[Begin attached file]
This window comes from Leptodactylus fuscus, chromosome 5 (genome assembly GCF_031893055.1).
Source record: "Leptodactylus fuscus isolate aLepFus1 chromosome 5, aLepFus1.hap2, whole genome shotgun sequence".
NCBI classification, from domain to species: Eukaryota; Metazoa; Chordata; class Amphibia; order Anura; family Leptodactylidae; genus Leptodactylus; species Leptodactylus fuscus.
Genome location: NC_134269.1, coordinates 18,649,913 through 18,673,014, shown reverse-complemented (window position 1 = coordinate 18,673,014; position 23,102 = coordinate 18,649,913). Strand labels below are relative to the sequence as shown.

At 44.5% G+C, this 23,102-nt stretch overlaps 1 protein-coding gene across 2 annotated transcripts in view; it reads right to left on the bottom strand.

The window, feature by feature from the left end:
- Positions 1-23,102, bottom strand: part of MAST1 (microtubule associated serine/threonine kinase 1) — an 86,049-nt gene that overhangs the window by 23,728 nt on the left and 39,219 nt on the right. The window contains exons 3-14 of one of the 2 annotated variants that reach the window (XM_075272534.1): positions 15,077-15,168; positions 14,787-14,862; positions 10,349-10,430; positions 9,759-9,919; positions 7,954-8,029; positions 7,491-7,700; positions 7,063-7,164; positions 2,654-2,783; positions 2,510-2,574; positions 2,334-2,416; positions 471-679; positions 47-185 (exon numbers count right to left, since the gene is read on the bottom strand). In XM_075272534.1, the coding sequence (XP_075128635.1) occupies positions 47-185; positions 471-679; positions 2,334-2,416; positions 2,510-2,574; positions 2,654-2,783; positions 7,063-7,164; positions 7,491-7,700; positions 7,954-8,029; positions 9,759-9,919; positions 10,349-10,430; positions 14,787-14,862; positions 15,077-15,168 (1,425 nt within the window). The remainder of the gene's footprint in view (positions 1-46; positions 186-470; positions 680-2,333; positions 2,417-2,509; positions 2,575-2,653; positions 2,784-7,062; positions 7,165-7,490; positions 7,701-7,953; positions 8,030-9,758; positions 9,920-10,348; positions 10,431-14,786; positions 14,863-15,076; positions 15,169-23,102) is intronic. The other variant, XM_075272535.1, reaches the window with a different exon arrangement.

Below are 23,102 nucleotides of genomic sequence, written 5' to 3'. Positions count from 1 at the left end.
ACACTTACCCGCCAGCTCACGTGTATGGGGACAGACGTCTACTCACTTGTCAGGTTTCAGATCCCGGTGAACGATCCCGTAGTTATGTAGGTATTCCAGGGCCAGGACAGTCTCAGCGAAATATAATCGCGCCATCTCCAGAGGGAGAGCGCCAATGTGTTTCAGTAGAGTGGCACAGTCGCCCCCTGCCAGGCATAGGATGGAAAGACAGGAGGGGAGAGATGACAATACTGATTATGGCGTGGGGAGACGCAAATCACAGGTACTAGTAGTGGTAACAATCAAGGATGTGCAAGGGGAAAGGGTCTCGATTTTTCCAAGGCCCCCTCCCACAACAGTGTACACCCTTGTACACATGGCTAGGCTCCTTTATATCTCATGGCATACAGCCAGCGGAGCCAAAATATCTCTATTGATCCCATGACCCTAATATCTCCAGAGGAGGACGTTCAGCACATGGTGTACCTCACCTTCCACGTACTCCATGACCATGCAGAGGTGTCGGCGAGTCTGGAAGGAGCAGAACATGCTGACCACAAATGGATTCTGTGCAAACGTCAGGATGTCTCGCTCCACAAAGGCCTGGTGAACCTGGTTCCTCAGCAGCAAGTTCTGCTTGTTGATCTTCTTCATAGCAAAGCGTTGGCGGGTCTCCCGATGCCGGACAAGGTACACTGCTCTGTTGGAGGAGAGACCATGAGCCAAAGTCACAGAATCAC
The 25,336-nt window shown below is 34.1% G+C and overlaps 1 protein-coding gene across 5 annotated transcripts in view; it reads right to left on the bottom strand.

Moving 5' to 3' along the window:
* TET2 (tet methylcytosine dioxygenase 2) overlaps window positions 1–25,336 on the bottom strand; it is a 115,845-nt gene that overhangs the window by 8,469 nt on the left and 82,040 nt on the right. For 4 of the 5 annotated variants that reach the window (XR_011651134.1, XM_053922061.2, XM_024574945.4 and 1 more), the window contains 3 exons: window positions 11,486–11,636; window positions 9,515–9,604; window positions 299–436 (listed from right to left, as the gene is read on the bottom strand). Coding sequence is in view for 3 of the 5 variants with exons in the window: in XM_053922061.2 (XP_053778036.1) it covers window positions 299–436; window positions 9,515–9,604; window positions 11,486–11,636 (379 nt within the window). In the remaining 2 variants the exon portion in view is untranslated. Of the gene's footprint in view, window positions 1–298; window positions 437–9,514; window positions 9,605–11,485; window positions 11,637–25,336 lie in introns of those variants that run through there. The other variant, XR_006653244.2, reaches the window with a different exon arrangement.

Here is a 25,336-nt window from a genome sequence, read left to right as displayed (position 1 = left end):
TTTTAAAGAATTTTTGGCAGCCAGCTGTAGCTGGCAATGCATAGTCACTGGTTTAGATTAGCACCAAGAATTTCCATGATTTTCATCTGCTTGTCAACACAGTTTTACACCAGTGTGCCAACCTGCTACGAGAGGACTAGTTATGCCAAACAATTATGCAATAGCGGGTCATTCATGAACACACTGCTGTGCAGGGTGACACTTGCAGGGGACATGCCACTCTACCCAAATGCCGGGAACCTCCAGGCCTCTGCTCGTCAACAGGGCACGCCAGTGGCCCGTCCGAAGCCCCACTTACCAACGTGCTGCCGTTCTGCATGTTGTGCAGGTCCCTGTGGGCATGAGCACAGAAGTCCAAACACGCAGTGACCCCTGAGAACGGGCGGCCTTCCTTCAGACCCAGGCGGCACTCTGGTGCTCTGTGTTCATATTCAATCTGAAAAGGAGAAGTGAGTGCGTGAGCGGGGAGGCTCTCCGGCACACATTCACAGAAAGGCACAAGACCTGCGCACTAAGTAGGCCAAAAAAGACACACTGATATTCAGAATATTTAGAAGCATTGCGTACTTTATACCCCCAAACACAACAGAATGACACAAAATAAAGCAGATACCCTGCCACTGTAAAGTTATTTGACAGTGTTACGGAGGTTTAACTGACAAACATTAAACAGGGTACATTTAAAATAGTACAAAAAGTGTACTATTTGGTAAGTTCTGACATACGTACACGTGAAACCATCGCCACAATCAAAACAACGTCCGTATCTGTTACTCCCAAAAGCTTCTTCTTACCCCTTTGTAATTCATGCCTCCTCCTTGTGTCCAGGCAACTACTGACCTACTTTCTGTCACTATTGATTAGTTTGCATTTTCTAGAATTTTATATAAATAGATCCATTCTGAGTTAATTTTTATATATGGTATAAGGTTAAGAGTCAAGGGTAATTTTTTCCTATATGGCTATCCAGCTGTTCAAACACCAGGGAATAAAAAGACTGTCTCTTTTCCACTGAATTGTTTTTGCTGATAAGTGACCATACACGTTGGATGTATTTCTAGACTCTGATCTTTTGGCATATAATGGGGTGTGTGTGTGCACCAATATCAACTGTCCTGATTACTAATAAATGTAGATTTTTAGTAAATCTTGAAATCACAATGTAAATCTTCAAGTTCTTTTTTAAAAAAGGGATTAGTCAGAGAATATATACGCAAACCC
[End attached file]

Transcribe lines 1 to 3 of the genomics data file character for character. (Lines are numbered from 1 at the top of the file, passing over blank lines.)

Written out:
This window comes from Leptodactylus fuscus, chromosome 5 (genome assembly GCF_031893055.1).
Source record: "Leptodactylus fuscus isolate aLepFus1 chromosome 5, aLepFus1.hap2, whole genome shotgun sequence".
NCBI classification, from domain to species: Eukaryota; Metazoa; Chordata; class Amphibia; order Anura; family Leptodactylidae; genus Leptodactylus; species Leptodactylus fuscus.